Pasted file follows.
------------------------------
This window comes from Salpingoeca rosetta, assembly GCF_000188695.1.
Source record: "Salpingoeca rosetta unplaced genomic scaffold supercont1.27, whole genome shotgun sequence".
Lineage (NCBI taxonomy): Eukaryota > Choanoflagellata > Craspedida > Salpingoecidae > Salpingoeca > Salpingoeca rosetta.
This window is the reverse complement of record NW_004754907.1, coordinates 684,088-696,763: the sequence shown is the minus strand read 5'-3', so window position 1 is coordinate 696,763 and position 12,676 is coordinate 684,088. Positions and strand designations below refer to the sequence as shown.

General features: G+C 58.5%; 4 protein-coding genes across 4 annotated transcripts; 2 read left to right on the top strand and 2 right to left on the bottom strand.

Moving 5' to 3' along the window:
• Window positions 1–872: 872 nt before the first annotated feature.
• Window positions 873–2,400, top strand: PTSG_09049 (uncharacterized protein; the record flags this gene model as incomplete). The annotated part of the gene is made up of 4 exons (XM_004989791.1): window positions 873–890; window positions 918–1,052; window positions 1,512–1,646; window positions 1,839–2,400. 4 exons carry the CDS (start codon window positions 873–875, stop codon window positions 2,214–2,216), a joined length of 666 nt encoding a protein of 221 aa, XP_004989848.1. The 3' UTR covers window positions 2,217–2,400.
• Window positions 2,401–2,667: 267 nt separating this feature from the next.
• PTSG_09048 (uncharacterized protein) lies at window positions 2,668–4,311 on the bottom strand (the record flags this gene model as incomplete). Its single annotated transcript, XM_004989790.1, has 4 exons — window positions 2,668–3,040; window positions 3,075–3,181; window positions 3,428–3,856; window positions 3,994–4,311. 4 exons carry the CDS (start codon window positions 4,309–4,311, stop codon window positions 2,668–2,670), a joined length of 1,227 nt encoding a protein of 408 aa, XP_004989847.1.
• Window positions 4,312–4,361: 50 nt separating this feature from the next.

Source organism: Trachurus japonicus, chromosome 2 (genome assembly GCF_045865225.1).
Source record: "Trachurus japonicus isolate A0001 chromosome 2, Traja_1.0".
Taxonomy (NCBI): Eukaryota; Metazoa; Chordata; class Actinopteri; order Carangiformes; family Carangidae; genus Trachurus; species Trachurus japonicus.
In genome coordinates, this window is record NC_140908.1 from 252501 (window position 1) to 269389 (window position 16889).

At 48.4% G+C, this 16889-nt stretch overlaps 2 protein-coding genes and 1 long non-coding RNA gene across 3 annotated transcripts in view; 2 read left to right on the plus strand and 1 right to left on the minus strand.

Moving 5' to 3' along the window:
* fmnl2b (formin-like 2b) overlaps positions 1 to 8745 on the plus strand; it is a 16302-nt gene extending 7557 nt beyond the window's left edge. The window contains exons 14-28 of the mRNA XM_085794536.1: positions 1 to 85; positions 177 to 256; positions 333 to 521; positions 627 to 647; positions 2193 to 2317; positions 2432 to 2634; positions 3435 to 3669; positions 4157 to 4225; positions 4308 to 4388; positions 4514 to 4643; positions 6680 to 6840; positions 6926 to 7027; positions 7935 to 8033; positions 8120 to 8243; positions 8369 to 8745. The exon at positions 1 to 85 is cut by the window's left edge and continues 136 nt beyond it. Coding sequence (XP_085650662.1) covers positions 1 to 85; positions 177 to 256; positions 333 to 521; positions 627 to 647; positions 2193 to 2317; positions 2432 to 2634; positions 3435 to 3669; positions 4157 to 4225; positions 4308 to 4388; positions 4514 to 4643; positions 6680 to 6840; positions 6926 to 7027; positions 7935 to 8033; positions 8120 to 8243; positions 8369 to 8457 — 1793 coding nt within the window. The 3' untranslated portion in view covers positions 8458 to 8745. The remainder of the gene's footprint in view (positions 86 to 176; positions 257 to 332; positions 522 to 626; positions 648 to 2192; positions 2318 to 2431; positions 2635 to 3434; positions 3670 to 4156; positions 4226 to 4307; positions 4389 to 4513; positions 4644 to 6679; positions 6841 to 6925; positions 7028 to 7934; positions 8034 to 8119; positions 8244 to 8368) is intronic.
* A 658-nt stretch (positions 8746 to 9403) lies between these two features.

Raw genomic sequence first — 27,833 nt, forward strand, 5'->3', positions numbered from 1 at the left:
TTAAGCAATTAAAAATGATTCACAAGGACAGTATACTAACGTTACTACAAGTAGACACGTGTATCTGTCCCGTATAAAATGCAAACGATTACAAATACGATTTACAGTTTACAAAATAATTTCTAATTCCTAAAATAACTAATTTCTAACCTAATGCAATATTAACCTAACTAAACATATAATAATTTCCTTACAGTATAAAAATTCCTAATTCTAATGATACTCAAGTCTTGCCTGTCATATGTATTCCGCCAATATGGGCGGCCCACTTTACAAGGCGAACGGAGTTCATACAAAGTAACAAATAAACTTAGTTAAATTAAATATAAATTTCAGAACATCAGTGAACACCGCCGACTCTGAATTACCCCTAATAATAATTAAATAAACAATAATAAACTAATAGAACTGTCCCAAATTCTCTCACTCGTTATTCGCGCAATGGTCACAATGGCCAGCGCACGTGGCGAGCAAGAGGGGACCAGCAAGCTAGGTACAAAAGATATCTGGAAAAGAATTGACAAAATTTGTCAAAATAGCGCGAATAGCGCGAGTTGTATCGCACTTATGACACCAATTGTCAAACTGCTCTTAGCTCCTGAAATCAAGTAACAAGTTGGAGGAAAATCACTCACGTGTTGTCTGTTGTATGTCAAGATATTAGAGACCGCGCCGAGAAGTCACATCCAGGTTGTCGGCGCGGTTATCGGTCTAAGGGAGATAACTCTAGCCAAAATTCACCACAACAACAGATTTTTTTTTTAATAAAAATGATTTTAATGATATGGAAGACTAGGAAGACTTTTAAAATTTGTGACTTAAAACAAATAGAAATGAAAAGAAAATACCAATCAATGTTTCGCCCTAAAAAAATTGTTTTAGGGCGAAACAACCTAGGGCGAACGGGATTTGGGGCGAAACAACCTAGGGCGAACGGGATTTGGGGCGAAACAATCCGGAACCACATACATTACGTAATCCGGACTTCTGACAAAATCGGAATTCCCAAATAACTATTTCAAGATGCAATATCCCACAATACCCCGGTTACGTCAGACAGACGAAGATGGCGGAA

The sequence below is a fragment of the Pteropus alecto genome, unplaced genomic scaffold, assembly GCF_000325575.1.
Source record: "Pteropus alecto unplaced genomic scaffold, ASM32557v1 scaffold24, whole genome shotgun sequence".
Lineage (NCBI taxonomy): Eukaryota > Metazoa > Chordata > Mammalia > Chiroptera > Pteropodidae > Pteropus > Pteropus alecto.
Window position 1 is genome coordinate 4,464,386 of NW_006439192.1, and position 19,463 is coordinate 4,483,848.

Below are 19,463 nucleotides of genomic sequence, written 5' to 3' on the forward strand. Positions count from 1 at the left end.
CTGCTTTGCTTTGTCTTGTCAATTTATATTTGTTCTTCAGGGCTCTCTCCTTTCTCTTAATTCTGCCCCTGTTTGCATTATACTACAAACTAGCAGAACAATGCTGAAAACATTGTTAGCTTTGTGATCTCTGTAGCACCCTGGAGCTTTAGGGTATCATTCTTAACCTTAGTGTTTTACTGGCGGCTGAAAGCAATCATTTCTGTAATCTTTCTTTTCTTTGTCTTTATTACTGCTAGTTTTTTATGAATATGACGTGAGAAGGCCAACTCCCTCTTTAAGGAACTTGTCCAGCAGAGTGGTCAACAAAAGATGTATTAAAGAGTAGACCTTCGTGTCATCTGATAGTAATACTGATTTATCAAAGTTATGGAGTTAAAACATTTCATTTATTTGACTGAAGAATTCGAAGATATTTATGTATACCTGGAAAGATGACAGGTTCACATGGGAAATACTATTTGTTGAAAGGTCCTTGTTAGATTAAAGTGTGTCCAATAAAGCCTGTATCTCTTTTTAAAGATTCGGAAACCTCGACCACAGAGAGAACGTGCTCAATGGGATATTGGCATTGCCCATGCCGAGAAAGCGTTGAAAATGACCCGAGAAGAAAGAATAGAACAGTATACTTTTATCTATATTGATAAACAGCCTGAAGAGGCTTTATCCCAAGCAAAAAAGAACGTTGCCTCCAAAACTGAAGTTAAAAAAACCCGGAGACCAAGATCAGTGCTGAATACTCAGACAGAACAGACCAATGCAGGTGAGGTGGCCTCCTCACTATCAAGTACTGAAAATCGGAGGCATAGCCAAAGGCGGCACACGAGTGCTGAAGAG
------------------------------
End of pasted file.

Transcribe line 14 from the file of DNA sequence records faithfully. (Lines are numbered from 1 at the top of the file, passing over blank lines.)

Taxonomy (NCBI): Eukaryota; Metazoa; Chordata; class Actinopteri; order Carangiformes; family Carangidae; genus Trachurus; species Trachurus japonicus.